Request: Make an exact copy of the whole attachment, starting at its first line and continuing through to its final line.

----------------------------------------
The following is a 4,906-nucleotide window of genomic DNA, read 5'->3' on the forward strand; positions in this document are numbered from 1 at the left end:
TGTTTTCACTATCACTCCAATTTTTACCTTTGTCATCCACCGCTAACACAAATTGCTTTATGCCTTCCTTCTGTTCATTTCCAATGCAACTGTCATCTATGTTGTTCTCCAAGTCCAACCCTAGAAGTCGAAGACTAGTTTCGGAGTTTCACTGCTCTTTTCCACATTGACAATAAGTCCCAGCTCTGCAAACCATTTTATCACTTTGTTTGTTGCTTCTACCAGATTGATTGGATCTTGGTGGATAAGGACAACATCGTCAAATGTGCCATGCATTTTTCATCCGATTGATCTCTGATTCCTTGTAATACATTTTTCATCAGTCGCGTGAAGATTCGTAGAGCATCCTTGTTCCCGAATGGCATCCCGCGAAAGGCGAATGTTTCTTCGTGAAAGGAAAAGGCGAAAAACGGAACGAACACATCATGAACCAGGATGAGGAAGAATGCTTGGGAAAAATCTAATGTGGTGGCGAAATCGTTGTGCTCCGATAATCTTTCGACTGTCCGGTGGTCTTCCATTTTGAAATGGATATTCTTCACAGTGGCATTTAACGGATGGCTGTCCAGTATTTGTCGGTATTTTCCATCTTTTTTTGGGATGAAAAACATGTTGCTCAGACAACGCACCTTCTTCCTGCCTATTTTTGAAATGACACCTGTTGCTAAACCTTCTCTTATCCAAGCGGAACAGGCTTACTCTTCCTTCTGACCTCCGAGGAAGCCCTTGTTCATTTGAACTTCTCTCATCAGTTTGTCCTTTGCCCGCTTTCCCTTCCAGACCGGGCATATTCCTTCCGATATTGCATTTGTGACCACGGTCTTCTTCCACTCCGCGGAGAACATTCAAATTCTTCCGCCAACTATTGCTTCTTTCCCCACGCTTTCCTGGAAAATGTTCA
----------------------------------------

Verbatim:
The following is a 4,906-nucleotide window of genomic DNA, read 5'->3' on the forward strand; positions in this document are numbered from 1 at the left end:
TGTTTTCACTATCACTCCAATTTTTACCTTTGTCATCCACCGCTAACACAAATTGCTTTATGCCTTCCTTCTGTTCATTTCCAATGCAACTGTCATCTATGTTGTTCTCCAAGTCCAACCCTAGAAGTCGAAGACTAGTTTCGGAGTTTCACTGCTCTTTTCCACATTGACAATAAGTCCCAGCTCTGCAAACCATTTTATCACTTTGTTTGTTGCTTCTACCAGATTGATTGGATCTTGGTGGATAAGGACAACATCGTCAAATGTGCCATGCATTTTTCATCCGATTGATCTCTGATTCCTTGTAATACATTTTTCATCAGTCGCGTGAAGATTCGTAGAGCATCCTTGTTCCCGAATGGCATCCCGCGAAAGGCGAATGTTTCTTCGTGAAAGGAAAAGGCGAAAAACGGAACGAACACATCATGAACCAGGATGAGGAAGAATGCTTGGGAAAAATCTAATGTGGTGGCGAAATCGTTGTGCTCCGATAATCTTTCGACTGTCCGGTGGTCTTCCATTTTGAAATGGATATTCTTCACAGTGGCATTTAACGGATGGCTGTCCAGTATTTGTCGGTATTTTCCATCTTTTTTTGGGATGAAAAACATGTTGCTCAGACAACGCACCTTCTTCCTGCCTATTTTTGAAATGACACCTGTTGCTAAACCTTCTCTTATCCAAGCGGAACAGGCTTACTCTTCCTTCTGACCTCCGAGGAAGCCCTTGTTCATTTGAACTTCTCTCATCAGTTTGTCCTTTGCCCGCTTTCCCTTCCAGACCGGGCATATTCCTTCCGATATTGCATTTGTGACCACGGTCTTCTTCCACTCCGCGGAGAACATTCAAATTCTTCCGCCAACTATTGCTTCTTTCCCCACGCTTTCCTGGAAAATGTTCA